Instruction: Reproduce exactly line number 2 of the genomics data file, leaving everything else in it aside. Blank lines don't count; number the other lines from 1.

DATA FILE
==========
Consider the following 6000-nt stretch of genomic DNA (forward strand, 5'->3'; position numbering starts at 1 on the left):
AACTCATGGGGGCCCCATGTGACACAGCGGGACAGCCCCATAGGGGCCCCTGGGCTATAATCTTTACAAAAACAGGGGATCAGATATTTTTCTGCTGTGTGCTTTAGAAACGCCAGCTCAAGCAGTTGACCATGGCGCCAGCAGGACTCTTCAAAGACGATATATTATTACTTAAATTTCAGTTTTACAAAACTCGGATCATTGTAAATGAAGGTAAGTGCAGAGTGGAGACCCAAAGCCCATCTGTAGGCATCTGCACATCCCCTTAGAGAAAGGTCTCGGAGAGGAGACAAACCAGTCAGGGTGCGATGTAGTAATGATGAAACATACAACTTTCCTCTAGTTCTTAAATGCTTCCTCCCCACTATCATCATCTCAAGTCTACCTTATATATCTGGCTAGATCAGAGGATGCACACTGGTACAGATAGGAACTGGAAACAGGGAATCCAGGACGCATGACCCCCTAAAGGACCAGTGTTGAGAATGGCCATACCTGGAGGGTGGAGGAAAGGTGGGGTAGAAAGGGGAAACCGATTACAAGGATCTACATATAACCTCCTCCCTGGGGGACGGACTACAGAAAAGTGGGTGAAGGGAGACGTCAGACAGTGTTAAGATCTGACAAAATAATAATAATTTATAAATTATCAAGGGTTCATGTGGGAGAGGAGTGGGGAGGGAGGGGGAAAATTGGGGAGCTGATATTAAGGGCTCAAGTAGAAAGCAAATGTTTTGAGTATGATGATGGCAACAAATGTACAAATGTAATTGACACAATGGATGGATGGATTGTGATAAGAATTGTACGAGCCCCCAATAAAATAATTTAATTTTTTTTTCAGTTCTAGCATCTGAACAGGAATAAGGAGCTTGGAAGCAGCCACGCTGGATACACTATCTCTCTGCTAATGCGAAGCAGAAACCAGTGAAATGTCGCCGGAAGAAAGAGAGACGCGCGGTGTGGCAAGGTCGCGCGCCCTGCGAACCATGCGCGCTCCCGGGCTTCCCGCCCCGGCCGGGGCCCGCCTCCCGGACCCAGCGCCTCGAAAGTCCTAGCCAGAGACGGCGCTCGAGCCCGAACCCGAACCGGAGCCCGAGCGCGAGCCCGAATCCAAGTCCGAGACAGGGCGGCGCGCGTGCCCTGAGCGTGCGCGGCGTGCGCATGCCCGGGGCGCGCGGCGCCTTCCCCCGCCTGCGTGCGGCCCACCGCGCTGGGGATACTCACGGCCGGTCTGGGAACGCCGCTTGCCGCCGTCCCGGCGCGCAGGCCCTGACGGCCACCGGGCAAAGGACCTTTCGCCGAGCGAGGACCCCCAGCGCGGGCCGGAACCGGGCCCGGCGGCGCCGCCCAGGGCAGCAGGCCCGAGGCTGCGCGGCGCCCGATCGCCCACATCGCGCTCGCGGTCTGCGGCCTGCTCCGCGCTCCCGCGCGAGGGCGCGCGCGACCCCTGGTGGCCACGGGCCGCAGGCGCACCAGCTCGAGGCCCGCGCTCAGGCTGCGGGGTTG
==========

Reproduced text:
AACTCATGGGGGCCCCATGTGACACAGCGGGACAGCCCCATAGGGGCCCCTGGGCTATAATCTTTACAAAAACAGGGGATCAGATATTTTTCTGCTGTGTGCTTTAGAAACGCCAGCTCAAGCAGTTGACCATGGCGCCAGCAGGACTCTTCAAAGACGATATATTATTACTTAAATTTCAGTTTTACAAAACTCGGATCATTGTAAATGAAGGTAAGTGCAGAGTGGAGACCCAAAGCCCATCTGTAGGCATCTGCACATCCCCTTAGAGAAAGGTCTCGGAGAGGAGACAAACCAGTCAGGGTGCGATGTAGTAATGATGAAACATACAACTTTCCTCTAGTTCTTAAATGCTTCCTCCCCACTATCATCATCTCAAGTCTACCTTATATATCTGGCTAGATCAGAGGATGCACACTGGTACAGATAGGAACTGGAAACAGGGAATCCAGGACGCATGACCCCCTAAAGGACCAGTGTTGAGAATGGCCATACCTGGAGGGTGGAGGAAAGGTGGGGTAGAAAGGGGAAACCGATTACAAGGATCTACATATAACCTCCTCCCTGGGGGACGGACTACAGAAAAGTGGGTGAAGGGAGACGTCAGACAGTGTTAAGATCTGACAAAATAATAATAATTTATAAATTATCAAGGGTTCATGTGGGAGAGGAGTGGGGAGGGAGGGGGAAAATTGGGGAGCTGATATTAAGGGCTCAAGTAGAAAGCAAATGTTTTGAGTATGATGATGGCAACAAATGTACAAATGTAATTGACACAATGGATGGATGGATTGTGATAAGAATTGTACGAGCCCCCAATAAAATAATTTAATTTTTTTTTCAGTTCTAGCATCTGAACAGGAATAAGGAGCTTGGAAGCAGCCACGCTGGATACACTATCTCTCTGCTAATGCGAAGCAGAAACCAGTGAAATGTCGCCGGAAGAAAGAGAGACGCGCGGTGTGGCAAGGTCGCGCGCCCTGCGAACCATGCGCGCTCCCGGGCTTCCCGCCCCGGCCGGGGCCCGCCTCCCGGACCCAGCGCCTCGAAAGTCCTAGCCAGAGACGGCGCTCGAGCCCGAACCCGAACCGGAGCCCGAGCGCGAGCCCGAATCCAAGTCCGAGACAGGGCGGCGCGCGTGCCCTGAGCGTGCGCGGCGTGCGCATGCCCGGGGCGCGCGGCGCCTTCCCCCGCCTGCGTGCGGCCCACCGCGCTGGGGATACTCACGGCCGGTCTGGGAACGCCGCTTGCCGCCGTCCCGGCGCGCAGGCCCTGACGGCCACCGGGCAAAGGACCTTTCGCCGAGCGAGGACCCCCAGCGCGGGCCGGAACCGGGCCCGGCGGCGCCGCCCAGGGCAGCAGGCCCGAGGCTGCGCGGCGCCCGATCGCCCACATCGCGCTCGCGGTCTGCGGCCTGCTCCGCGCTCCCGCGCGAGGGCGCGCGCGACCCCTGGTGGCCACGGGCCGCAGGCGCACCAGCTCGAGGCCCGCGCTCAGGCTGCGGGGTTG